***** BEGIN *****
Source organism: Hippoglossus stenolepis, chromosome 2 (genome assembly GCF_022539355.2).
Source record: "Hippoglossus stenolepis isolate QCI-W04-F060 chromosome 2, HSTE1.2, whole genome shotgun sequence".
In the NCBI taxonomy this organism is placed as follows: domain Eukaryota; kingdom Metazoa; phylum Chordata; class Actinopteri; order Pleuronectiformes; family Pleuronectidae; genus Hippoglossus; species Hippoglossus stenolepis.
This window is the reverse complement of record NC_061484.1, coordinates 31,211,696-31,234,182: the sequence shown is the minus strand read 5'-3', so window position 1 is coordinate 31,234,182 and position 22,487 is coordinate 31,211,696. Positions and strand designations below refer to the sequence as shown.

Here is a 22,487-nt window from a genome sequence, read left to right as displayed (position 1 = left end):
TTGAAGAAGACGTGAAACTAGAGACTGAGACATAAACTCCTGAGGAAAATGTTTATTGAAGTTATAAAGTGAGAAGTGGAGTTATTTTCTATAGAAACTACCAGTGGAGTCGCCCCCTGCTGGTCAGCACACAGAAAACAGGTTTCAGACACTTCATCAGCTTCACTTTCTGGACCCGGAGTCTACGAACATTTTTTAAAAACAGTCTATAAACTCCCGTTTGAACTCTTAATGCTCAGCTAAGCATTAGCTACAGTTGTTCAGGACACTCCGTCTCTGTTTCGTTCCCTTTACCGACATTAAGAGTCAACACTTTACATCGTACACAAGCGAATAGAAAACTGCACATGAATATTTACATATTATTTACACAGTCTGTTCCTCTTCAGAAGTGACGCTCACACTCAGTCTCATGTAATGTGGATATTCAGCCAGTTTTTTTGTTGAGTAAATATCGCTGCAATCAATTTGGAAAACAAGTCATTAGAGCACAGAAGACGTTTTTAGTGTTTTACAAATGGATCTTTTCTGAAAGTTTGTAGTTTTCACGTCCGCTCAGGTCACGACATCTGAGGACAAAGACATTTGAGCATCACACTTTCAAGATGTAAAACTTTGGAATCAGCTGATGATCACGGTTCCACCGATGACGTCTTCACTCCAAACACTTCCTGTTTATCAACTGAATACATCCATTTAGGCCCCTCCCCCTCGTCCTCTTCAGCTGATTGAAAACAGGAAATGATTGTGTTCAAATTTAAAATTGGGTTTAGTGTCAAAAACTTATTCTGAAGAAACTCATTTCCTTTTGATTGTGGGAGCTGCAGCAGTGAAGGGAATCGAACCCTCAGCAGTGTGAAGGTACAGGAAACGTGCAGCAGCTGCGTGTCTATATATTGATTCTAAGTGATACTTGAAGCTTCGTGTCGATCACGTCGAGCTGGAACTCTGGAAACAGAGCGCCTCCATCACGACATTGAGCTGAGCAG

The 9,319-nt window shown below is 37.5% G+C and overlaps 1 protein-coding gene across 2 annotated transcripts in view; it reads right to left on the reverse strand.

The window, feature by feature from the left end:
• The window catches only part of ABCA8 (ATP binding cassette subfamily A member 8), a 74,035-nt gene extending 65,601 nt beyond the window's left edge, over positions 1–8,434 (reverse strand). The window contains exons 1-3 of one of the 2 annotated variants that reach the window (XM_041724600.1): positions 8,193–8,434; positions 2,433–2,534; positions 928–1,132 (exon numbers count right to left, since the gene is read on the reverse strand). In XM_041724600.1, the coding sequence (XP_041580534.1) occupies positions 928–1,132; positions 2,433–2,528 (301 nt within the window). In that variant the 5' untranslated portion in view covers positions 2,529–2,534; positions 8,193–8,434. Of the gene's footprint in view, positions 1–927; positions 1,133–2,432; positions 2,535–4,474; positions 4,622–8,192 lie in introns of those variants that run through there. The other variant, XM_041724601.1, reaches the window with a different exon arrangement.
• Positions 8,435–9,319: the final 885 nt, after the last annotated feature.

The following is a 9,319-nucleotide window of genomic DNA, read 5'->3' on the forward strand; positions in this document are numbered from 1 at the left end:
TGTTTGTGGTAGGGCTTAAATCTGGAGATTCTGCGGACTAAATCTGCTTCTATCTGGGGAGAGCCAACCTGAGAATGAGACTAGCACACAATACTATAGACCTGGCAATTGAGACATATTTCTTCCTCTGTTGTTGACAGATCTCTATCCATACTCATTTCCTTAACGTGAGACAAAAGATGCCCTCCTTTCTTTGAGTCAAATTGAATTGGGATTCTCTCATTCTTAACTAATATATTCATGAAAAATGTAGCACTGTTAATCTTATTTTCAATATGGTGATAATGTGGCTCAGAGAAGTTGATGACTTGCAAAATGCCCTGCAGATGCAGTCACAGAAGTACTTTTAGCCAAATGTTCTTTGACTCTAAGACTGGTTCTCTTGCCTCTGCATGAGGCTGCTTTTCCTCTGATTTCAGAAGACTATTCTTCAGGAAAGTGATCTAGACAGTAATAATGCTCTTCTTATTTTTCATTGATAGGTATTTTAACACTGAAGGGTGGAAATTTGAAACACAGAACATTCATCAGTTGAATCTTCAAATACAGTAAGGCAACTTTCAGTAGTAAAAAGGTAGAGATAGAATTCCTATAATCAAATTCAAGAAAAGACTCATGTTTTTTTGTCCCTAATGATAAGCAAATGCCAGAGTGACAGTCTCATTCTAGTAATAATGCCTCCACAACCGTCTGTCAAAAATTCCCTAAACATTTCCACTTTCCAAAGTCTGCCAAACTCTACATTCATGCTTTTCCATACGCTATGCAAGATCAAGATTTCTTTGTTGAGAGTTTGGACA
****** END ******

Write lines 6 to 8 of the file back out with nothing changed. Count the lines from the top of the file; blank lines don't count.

TTGAAGAAGACGTGAAACTAGAGACTGAGACATAAACTCCTGAGGAAAATGTTTATTGAAGTTATAAAGTGAGAAGTGGAGTTATTTTCTATAGAAACTACCAGTGGAGTCGCCCCCTGCTGGTCAGCACACAGAAAACAGGTTTCAGACACTTCATCAGCTTCACTTTCTGGACCCGGAGTCTACGAACATTTTTTAAAAACAGTCTATAAACTCCCGTTTGAACTCTTAATGCTCAGCTAAGCATTAGCTACAGTTGTTCAGGACACTCCGTCTCTGTTTCGTTCCCTTTACCGACATTAAGAGTCAACACTTTACATCGTACACAAGCGAATAGAAAACTGCACATGAATATTTACATATTATTTACACAGTCTGTTCCTCTTCAGAAGTGACGCTCACACTCAGTCTCATGTAATGTGGATATTCAGCCAGTTTTTTTGTTGAGTAAATATCGCTGCAATCAATTTGGAAAACAAGTCATTAGAGCACAGAAGACGTTTTTAGTGTTTTACAAATGGATCTTTTCTGAAAGTTTGTAGTTTTCACGTCCGCTCAGGTCACGACATCTGAGGACAAAGACATTTGAGCATCACACTTTCAAGATGTAAAACTTTGGAATCAGCTGATGATCACGGTTCCACCGATGACGTCTTCACTCCAAACACTTCCTGTTTATCAACTGAATACATCCATTTAGGCCCCTCCCCCTCGTCCTCTTCAGCTGATTGAAAACAGGAAATGATTGTGTTCAAATTTAAAATTGGGTTTAGTGTCAAAAACTTATTCTGAAGAAACTCATTTCCTTTTGATTGTGGGAGCTGCAGCAGTGAAGGGAATCGAACCCTCAGCAGTGTGAAGGTACAGGAAACGTGCAGCAGCTGCGTGTCTATATATTGATTCTAAGTGATACTTGAAGCTTCGTGTCGATCACGTCGAGCTGGAACTCTGGAAACAGAGCGCCTCCATCACGACATTGAGCTGAGCAG

The 9,319-nt window shown below is 37.5% G+C and overlaps 1 protein-coding gene across 2 annotated transcripts in view; it reads right to left on the reverse strand.

The window, feature by feature from the left end: